Interview: Josh Hartnett Goes to Cartoonish Heights in ‘Bunraku’

By  · Published on September 2nd, 2011

Guy Moshe’s live-action cartoon, Bunraku, lives or dies by its cast. The poppy world Moshe created calls for a specific type of acting, and not an easy one. The film requires a sense of unrealistic cool. Josh Hartnett plays a silent, but suave cowboy, and he has to spout out some dialog you would never hear a normal human being say. With Lucky Number Slevin, The Black Dahlia, and his brief scene in Sin City, Hartnett’s done that style of acting before.

Here, he went about it differently.

Instead of worrying about finding a grounding, as Hartnett says below, he wanted to embrace the odder tonal aspects. It bridges on cheesiness. But when one’s acting against Woody Harrelson cracking jokes or Ron Perlman looking the way he does in the film, it’s understandable that Hartnett would want to fit in with that scenery-chewing gang.

Here’s what the actor had to say about getting heightened dialog off the page, the eccentric tone of Bunraku, and the support of working under a detailed auteur’s eye:

The world of Bunraku is a pretty unique one. When you got the script, did you get a sense of what Moshe was going for?

Actually, I got the script second. First, Guy came out to New York to show me a visual presentation, talk about his influences for the film, and then discuss the archetypes for these characters. After that, he let me read the script. I had been warned and guided into a state of complacency before reading the script. I knew the script was going to be really out there, so that helped a lot in getting a sense of what it was going to be like. I’m guessing if I read the script first, I’d say, “What is this? How the hell are they going to do this film? What are they talking about?” Obviously, it was incredibly ambitious.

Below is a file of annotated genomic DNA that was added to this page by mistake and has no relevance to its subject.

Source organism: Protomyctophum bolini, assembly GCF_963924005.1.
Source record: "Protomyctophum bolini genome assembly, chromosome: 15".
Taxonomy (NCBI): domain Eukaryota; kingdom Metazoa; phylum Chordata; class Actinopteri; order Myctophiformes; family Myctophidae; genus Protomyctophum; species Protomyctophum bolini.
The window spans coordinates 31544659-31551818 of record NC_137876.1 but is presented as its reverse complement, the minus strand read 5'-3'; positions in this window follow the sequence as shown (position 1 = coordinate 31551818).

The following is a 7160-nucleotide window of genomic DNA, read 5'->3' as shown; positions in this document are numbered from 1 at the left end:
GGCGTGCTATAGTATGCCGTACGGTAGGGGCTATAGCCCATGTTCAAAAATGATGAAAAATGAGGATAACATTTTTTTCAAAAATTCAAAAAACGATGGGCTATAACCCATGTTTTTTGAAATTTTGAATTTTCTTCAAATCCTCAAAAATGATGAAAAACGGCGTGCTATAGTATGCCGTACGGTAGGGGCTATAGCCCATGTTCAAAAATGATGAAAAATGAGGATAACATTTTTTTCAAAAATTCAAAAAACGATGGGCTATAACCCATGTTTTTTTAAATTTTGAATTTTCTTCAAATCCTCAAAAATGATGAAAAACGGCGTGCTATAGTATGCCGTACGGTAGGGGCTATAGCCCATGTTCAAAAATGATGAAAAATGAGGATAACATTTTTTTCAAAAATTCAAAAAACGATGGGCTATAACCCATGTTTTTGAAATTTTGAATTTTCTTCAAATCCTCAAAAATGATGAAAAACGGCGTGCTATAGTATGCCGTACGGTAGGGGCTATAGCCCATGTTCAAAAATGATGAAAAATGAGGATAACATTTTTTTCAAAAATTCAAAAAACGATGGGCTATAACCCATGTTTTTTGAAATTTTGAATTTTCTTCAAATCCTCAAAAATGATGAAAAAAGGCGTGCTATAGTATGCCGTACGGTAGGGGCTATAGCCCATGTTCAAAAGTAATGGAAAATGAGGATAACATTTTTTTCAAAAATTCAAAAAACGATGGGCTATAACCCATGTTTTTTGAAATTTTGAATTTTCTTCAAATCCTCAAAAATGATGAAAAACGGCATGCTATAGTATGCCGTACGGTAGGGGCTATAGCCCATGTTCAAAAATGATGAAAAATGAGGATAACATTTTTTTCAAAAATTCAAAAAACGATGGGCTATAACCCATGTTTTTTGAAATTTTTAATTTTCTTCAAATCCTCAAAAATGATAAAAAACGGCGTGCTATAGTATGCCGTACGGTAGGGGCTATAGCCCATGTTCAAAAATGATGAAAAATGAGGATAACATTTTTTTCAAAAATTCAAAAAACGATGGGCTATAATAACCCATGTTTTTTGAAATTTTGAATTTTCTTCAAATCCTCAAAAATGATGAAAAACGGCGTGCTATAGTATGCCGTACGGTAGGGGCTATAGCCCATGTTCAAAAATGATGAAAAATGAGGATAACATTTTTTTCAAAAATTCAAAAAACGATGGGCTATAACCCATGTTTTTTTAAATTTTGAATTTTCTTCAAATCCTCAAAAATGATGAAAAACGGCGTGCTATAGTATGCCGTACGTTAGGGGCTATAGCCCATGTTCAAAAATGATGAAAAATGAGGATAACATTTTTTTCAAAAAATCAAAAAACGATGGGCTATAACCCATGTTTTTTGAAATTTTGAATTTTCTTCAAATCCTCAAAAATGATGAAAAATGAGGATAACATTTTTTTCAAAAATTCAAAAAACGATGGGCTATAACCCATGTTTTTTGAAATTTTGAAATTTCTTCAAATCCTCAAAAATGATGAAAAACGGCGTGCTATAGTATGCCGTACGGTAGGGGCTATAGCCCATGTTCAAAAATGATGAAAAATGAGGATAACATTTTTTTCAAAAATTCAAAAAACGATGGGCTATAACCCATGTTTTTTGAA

So, the script was pretty spare in details?

The script wasn’t as detailed as he was in the presentation. There were explanations for fights in the script that were nonexistent, like, “Here’s a fight!” It didn’t explain much of anything. He got people involved directly, by letting them know what it was going to be and how the fights were going to unfold.

What’s that process like of taking stylized dialog off the page to naturally speaking it? Are there ever cases where it reads great, but when spoken, doesn’t work?

Some scripts read like an instruction manual [Laughs]. There’s not a lot of passion in some. Some are pretty simplistic about it, so that’s where the actors just have to figure out how to do it. In this particular instance, there were some incredibly wordy sequences. For me, I mostly play mute. I didn’t have to worry about that too much.